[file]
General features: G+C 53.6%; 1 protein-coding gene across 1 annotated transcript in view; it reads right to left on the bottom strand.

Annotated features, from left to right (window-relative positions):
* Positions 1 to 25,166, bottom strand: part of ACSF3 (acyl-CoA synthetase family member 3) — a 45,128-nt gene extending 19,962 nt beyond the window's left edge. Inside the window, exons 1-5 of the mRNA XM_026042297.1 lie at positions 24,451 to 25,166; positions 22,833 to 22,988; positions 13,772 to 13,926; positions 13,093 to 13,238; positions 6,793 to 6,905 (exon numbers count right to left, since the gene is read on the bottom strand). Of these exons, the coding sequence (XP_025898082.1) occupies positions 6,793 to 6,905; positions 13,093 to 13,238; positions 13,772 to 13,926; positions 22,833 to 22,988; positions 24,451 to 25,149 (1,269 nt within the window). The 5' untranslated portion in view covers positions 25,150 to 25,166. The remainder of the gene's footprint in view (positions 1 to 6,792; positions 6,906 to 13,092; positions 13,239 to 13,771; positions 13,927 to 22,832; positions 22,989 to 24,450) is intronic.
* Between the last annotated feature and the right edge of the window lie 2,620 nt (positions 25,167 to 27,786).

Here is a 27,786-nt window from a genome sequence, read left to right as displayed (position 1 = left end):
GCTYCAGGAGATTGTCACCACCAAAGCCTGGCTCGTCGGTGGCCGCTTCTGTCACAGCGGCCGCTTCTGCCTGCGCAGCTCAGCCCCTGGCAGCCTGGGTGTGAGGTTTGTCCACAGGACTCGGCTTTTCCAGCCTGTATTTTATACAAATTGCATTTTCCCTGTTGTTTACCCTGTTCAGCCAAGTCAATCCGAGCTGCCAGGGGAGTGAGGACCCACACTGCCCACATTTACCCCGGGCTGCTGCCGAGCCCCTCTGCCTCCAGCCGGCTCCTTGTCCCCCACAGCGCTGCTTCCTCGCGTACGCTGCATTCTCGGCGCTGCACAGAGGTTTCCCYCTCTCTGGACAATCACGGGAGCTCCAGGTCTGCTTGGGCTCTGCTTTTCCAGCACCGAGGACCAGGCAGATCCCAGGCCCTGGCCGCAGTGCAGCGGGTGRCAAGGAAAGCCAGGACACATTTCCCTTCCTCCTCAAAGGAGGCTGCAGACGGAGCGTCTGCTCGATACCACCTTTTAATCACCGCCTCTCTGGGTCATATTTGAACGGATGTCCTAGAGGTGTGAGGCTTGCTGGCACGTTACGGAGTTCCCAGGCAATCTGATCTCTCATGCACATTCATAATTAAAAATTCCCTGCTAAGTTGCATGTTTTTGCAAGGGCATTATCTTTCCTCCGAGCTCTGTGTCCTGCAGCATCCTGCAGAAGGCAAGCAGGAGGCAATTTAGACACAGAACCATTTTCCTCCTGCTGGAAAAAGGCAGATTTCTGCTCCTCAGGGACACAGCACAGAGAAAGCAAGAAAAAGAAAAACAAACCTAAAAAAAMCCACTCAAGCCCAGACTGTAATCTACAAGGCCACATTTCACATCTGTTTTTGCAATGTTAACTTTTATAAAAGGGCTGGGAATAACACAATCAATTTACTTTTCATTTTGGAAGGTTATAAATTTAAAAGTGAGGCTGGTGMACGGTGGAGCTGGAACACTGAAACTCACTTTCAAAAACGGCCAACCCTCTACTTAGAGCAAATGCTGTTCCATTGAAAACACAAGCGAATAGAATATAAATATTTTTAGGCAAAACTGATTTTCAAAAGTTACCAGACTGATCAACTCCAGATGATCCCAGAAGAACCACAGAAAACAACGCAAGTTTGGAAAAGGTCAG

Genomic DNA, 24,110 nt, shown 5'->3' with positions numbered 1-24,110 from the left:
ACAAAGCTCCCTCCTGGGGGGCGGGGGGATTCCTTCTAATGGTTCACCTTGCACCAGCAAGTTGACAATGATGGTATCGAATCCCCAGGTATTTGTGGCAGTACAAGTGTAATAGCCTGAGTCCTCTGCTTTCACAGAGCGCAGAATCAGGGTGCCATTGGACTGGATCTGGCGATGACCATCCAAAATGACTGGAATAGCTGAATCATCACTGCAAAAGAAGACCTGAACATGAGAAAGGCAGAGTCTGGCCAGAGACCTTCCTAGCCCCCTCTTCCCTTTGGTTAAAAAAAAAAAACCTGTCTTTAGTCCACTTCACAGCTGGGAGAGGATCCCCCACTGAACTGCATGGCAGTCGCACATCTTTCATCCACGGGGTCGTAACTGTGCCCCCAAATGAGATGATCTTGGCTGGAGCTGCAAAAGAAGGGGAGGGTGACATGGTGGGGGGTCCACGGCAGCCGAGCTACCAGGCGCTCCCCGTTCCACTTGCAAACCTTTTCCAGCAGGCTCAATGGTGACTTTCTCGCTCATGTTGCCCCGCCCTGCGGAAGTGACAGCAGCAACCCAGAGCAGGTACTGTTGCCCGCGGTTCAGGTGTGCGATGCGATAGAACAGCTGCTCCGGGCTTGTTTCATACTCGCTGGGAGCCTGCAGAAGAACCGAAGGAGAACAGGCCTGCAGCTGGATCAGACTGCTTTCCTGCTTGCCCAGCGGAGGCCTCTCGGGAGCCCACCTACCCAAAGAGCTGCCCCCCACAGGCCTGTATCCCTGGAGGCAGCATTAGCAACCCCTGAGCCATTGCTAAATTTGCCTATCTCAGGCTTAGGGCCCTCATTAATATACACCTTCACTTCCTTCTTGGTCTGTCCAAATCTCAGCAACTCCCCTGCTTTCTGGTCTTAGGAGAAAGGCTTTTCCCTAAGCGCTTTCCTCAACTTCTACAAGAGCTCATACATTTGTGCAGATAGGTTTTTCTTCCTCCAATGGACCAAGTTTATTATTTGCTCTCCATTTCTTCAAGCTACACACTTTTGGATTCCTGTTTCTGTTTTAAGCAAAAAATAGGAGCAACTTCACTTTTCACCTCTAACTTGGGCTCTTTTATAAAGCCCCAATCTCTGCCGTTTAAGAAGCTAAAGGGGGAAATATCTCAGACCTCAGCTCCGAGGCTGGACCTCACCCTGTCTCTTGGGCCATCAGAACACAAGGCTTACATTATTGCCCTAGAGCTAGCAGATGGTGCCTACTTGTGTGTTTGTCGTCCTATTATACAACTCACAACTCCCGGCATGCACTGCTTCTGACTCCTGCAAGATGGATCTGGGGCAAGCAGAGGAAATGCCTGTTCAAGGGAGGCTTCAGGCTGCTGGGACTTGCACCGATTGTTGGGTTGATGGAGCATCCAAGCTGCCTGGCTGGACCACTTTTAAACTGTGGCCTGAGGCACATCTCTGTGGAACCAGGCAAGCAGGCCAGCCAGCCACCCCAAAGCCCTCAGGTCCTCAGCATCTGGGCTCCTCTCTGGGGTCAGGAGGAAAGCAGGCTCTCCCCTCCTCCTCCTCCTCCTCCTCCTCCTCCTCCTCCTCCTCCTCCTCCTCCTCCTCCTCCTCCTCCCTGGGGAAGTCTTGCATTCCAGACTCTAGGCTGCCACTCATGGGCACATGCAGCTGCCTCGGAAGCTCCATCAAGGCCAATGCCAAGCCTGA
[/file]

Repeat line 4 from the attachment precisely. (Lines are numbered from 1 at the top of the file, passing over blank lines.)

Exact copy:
* Between the last annotated feature and the right edge of the window lie 2,620 nt (positions 25,167 to 27,786).